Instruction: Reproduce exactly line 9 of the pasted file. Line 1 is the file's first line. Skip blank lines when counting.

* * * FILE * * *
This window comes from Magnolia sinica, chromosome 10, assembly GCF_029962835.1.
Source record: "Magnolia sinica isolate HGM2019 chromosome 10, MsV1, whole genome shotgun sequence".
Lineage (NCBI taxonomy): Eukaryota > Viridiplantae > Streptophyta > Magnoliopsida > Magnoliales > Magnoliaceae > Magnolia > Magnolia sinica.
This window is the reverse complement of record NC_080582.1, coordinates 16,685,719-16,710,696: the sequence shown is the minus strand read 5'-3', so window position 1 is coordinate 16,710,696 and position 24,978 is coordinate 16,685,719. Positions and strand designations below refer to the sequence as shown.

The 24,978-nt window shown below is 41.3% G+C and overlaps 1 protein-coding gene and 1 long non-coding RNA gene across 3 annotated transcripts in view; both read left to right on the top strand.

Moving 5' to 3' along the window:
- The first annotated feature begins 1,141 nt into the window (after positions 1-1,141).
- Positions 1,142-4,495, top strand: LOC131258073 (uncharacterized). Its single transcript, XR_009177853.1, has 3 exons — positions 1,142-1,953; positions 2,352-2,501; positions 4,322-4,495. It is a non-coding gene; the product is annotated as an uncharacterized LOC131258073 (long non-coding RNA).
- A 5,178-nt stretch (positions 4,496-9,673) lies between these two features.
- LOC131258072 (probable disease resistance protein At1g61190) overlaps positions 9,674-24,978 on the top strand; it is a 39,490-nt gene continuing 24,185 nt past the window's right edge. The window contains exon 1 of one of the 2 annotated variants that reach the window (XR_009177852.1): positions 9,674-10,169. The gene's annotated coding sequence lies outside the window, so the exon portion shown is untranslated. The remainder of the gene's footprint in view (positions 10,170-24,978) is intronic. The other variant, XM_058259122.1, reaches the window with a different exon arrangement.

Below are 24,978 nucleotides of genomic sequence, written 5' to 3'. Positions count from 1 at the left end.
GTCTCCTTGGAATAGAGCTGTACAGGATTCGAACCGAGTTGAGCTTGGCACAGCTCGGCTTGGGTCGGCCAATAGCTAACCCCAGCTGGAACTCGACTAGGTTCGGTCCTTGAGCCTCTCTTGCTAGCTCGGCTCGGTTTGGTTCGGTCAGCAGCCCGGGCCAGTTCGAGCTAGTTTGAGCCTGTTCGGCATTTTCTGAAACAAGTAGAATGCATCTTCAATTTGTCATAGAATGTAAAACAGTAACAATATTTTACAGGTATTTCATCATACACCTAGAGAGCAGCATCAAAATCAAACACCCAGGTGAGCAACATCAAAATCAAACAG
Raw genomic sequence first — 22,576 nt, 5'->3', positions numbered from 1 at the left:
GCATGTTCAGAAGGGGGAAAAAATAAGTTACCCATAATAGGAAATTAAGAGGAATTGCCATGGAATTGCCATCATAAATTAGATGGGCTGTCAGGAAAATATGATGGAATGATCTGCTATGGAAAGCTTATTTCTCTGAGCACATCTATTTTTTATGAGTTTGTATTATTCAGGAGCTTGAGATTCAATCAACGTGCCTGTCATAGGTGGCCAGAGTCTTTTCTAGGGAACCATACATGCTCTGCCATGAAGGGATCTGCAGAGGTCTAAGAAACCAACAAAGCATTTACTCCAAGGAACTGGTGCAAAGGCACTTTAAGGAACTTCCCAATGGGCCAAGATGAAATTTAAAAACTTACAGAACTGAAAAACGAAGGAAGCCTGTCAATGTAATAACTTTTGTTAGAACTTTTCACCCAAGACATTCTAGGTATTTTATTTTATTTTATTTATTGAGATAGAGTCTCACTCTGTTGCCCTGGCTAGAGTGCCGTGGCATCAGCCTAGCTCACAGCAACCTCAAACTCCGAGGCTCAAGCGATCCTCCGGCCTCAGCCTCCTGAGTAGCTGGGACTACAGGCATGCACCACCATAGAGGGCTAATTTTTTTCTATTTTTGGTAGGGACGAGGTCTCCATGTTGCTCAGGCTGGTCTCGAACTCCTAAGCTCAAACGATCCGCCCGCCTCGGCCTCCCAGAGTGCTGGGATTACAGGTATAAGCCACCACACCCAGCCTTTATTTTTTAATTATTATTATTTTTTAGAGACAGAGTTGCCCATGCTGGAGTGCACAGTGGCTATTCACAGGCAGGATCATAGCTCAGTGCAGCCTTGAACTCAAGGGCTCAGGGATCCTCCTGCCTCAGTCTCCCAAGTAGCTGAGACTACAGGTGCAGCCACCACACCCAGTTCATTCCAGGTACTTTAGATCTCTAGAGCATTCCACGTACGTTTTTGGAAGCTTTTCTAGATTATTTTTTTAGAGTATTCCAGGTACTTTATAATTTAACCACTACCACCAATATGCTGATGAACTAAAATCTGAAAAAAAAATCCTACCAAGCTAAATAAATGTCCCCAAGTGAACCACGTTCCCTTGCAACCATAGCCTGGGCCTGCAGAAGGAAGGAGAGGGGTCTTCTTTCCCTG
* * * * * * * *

- A 5,178-nt stretch (positions 4,496-9,673) lies between these two features.